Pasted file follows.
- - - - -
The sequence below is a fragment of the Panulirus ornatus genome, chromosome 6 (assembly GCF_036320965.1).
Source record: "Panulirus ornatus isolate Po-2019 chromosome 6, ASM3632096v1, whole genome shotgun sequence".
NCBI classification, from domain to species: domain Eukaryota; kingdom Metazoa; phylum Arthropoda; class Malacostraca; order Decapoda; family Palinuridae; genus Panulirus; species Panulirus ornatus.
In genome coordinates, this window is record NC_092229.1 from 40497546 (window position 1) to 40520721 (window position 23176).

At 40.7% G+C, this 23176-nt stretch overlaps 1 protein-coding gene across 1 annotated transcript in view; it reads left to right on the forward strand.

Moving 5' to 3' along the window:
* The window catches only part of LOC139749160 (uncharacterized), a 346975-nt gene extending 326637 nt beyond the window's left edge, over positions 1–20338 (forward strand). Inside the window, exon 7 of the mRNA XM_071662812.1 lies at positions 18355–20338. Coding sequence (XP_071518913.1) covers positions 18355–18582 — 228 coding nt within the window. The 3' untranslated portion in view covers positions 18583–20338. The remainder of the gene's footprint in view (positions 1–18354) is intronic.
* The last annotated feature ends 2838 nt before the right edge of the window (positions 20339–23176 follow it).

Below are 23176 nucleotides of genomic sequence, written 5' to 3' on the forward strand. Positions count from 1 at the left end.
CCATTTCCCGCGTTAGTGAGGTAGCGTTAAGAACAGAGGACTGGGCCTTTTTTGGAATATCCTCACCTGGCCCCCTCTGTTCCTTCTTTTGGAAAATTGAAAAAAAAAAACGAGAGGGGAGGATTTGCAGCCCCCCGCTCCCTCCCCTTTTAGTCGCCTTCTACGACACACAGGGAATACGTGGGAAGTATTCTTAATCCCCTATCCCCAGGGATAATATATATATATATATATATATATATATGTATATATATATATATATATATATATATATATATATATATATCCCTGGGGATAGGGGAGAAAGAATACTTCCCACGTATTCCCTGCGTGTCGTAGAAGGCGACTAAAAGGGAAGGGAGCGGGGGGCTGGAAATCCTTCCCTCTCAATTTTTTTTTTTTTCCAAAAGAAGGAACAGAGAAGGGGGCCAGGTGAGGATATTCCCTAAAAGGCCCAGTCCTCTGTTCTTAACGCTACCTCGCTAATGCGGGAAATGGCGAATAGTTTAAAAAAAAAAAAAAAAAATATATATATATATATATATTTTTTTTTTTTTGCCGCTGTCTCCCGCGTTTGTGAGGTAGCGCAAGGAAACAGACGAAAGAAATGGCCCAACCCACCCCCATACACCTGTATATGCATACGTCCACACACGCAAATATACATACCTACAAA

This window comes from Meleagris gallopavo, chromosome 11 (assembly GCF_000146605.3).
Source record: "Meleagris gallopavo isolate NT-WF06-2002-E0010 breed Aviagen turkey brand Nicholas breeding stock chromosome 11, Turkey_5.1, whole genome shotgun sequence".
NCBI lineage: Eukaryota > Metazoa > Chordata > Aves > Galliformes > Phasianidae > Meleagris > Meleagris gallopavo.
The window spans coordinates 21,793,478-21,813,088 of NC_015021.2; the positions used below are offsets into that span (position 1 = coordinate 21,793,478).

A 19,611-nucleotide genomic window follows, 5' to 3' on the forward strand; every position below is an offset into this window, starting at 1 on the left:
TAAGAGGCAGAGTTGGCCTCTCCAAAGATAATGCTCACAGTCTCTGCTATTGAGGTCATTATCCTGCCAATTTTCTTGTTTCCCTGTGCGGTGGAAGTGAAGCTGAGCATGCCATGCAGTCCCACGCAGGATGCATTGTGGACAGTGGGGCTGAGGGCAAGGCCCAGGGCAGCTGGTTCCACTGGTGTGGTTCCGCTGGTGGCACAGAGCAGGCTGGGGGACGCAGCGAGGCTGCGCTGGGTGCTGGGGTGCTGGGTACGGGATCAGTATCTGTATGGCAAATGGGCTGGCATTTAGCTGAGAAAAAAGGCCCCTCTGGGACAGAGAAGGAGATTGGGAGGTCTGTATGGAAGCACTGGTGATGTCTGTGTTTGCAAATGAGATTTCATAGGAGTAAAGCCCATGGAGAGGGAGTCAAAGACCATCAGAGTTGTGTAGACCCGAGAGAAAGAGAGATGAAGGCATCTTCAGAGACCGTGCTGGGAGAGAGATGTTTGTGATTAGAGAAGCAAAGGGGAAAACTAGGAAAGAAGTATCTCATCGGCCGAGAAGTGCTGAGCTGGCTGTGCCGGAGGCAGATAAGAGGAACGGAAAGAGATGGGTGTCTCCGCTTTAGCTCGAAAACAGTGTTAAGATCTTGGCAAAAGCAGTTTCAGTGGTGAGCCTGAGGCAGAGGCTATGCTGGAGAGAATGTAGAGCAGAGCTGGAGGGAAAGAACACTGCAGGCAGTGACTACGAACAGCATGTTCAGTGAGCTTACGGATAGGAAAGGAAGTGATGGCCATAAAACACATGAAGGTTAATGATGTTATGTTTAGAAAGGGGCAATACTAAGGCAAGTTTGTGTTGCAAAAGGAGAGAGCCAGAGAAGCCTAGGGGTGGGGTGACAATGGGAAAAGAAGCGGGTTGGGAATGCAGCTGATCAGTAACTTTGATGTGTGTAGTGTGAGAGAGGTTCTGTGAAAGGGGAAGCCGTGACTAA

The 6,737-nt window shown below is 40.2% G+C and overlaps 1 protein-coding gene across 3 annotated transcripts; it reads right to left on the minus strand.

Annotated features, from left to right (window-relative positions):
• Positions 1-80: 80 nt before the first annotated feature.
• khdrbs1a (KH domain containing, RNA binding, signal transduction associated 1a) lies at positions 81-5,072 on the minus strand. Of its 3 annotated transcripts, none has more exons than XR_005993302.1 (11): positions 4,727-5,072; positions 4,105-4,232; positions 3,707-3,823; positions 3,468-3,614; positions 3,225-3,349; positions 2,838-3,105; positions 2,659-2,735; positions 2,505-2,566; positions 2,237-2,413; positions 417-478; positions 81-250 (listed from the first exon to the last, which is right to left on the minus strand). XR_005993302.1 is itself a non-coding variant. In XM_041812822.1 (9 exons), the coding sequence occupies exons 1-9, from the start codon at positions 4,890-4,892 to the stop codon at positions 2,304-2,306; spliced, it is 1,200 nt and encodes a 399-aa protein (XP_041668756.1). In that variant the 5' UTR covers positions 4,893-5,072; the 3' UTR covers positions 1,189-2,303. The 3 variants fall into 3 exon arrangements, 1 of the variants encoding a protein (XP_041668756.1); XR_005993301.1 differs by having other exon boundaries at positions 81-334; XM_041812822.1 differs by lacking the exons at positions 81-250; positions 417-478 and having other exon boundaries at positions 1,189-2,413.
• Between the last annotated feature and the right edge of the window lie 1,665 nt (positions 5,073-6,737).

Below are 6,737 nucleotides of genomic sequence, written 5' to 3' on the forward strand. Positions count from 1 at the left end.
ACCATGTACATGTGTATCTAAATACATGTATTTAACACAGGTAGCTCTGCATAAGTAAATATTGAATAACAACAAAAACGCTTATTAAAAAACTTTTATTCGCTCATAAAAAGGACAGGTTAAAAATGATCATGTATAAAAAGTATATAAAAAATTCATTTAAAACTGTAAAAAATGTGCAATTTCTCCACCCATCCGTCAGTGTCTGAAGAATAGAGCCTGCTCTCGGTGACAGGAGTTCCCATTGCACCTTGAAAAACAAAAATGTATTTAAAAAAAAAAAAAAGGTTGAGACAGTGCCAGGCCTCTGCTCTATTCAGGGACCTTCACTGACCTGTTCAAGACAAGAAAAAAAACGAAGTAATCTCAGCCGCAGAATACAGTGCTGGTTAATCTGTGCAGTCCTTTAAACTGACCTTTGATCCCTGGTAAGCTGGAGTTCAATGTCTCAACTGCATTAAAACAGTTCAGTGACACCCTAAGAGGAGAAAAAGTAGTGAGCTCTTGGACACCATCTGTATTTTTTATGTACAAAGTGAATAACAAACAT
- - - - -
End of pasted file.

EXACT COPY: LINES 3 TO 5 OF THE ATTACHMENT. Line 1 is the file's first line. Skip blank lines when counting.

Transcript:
NCBI classification, from domain to species: domain Eukaryota; kingdom Metazoa; phylum Arthropoda; class Malacostraca; order Decapoda; family Palinuridae; genus Panulirus; species Panulirus ornatus.
In genome coordinates, this window is record NC_092229.1 from 40497546 (window position 1) to 40520721 (window position 23176).

At 40.7% G+C, this 23176-nt stretch overlaps 1 protein-coding gene across 1 annotated transcript in view; it reads left to right on the forward strand.